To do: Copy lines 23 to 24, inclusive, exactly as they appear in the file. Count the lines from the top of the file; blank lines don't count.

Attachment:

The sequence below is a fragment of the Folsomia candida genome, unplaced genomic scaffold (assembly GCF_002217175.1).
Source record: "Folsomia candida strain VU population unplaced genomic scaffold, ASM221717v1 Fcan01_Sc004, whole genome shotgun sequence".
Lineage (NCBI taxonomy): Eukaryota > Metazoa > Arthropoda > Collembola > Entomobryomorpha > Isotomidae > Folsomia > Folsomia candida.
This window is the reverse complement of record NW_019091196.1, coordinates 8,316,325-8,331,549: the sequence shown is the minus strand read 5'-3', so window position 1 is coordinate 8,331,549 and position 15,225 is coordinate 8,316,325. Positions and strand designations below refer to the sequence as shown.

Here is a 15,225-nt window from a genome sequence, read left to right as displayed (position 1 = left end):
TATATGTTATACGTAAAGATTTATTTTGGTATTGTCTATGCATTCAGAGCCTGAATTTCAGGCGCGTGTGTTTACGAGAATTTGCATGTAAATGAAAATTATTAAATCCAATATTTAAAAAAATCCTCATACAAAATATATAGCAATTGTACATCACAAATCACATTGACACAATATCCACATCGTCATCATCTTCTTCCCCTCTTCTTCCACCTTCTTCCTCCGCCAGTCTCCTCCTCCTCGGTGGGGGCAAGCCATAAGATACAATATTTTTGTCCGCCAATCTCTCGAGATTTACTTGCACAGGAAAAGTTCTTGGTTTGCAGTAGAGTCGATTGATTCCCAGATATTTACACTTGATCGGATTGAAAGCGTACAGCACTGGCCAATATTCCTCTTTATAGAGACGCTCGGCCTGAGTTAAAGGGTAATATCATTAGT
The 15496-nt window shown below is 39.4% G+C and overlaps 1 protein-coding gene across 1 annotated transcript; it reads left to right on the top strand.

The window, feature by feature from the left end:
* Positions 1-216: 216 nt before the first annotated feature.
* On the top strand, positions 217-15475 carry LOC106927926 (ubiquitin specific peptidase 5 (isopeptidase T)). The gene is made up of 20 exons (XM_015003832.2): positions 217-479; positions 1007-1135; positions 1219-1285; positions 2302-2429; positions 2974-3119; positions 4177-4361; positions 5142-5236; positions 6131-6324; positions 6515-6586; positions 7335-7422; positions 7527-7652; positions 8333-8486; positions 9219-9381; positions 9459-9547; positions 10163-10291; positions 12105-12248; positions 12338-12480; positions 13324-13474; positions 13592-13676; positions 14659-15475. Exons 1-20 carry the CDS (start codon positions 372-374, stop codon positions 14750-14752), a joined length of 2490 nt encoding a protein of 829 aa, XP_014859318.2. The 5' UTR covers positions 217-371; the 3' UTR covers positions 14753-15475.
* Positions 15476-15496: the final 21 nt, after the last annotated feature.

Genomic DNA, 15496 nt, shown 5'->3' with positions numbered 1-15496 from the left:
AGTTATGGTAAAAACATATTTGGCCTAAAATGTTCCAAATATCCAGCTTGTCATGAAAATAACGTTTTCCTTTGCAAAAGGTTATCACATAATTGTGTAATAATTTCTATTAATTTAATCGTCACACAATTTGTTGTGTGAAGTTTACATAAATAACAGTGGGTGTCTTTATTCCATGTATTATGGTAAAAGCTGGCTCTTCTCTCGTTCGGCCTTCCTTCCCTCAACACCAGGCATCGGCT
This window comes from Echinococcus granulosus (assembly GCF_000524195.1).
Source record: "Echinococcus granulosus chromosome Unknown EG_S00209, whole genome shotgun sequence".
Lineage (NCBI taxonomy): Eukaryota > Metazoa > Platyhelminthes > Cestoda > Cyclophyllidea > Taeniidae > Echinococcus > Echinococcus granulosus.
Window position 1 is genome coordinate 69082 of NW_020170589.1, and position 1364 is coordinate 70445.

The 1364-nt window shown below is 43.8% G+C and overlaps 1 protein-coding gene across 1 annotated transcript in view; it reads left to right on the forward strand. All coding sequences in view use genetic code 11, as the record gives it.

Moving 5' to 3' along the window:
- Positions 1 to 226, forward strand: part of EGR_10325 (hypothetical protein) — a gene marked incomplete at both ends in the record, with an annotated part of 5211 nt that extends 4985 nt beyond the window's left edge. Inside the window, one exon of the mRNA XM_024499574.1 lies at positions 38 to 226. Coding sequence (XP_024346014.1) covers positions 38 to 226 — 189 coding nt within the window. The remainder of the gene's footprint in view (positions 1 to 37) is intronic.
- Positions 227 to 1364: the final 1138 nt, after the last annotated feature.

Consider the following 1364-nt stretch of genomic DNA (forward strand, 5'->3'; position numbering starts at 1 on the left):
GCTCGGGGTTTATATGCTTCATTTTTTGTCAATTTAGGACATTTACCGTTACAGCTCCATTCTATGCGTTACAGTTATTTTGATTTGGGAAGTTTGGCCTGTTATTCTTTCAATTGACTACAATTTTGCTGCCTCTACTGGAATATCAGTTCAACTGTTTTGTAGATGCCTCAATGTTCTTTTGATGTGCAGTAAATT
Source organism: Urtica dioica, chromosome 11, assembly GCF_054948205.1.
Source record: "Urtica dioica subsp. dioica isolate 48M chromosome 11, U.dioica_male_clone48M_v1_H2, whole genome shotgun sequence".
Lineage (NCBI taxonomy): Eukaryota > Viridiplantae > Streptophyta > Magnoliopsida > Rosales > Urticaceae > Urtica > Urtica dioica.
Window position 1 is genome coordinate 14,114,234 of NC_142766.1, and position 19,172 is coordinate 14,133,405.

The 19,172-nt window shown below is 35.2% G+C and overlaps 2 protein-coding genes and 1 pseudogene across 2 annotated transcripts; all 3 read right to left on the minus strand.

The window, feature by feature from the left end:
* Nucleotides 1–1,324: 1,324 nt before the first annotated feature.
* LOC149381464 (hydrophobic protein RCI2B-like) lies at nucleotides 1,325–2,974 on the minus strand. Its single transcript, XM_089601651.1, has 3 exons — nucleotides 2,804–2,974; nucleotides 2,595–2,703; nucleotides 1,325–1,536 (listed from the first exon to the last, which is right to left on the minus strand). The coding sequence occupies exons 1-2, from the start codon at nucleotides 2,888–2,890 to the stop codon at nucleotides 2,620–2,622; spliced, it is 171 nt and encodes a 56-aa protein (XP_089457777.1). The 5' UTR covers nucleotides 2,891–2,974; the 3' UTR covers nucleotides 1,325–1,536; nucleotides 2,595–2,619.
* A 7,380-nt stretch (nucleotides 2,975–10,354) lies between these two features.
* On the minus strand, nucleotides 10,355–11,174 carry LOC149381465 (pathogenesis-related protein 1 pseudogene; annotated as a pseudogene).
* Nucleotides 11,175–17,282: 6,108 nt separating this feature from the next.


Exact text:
GCTCGGGGTTTATATGCTTCATTTTTTGTCAATTTAGGACATTTACCGTTACAGCTCCATTCTATGCGTTACAGTTATTTTGATTTGGGAAGTTTGGCCTGTTATTCTTTCAATTGACTACAATTTTGCTGCCTCTACTGGAATATCAGTTCAACTGTTTTGTAGATGCCTCAATGTTCTTTTGATGTGCAGTAAATT
Source organism: Urtica dioica, chromosome 11, assembly GCF_054948205.1.